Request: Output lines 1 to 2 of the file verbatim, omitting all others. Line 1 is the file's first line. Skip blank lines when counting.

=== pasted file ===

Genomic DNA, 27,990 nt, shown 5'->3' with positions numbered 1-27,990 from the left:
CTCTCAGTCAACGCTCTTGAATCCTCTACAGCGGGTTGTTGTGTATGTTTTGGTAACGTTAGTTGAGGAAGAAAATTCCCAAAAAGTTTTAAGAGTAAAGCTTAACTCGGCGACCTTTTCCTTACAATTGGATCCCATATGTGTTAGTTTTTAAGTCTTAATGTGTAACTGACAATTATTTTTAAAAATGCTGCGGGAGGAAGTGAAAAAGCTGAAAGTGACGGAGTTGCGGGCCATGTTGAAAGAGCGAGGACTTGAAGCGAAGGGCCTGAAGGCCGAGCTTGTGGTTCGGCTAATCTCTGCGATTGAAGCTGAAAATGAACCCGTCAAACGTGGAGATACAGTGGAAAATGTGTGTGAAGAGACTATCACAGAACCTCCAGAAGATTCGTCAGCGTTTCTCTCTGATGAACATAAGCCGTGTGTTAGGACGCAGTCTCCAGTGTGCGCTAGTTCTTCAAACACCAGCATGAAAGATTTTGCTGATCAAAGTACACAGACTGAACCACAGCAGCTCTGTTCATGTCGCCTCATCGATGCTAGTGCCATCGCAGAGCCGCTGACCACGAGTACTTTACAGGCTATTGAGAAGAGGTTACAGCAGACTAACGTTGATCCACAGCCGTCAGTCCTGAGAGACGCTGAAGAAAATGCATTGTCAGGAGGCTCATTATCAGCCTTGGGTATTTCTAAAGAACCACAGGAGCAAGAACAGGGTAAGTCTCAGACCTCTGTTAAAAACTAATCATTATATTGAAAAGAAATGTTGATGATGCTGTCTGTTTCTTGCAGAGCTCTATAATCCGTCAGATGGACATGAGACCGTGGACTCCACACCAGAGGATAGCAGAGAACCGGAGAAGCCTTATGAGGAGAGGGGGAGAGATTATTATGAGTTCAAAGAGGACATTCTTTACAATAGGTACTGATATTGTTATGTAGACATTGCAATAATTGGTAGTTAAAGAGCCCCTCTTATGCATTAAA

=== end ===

Genomic DNA, 27,990 nt, shown 5'->3' with positions numbered 1-27,990 from the left:
CTCTCAGTCAACGCTCTTGAATCCTCTACAGCGGGTTGTTGTGTATGTTTTGGTAACGTTAGTTGAGGAAGAAAATTCCCAAAAAGTTTTAAGAGTAAAGCTTAACTCGGCGACCTTTTCCTTACAATTGGATCCCATATGTGTTAGTTTTTAAGTCTTAATGTGTAACTGACAATTATTTTTAAAAATGCTGCGGGAGGAAGTGAAAAAGCTGAAAGTGACGGAGTTGCGGGCCATGTTGAAAGAGCGAGGACTTGAAGCGAAGGGCCTGAAGGCCGAGCTTGTGGTTCGGCTAATCTCTGCGATTGAAGCTGAAAATGAACCCGTCAAACGTGGAGATACAGTGGAAAATGTGTGTGAAGAGACTATCACAGAACCTCCAGAAGATTCGTCAGCGTTTCTCTCTGATGAACATAAGCCGTGTGTTAGGACGCAGTCTCCAGTGTGCGCTAGTTCTTCAAACACCAGCATGAAAGATTTTGCTGATCAAAGTACACAGACTGAACCACAGCAGCTCTGTTCATGTCGCCTCATCGATGCTAGTGCCATCGCAGAGCCGCTGACCACGAGTACTTTACAGGCTATTGAGAAGAGGTTACAGCAGACTAACGTTGATCCACAGCCGTCAGTCCTGAGAGACGCTGAAGAAAATGCATTGTCAGGAGGCTCATTATCAGCCTTGGGTATTTCTAAAGAACCACAGGAGCAAGAACAGGGTAAGTCTCAGACCTCTGTTAAAAACTAATCATTATATTGAAAAGAAATGTTGATGATGCTGTCTGTTTCTTGCAGAGCTCTATAATCCGTCAGATGGACATGAGACCGTGGACTCCACACCAGAGGATAGCAGAGAACCGGAGAAGCCTTATGAGGAGAGGGGGAGAGATTATTATGAGTTCAAAGAGGACATTCTTTACAATAGGTACTGATATTGTTATGTAGACATTGCAATAATTGGTAGTTAAAGAGCCCCTCTTATGCATTAAA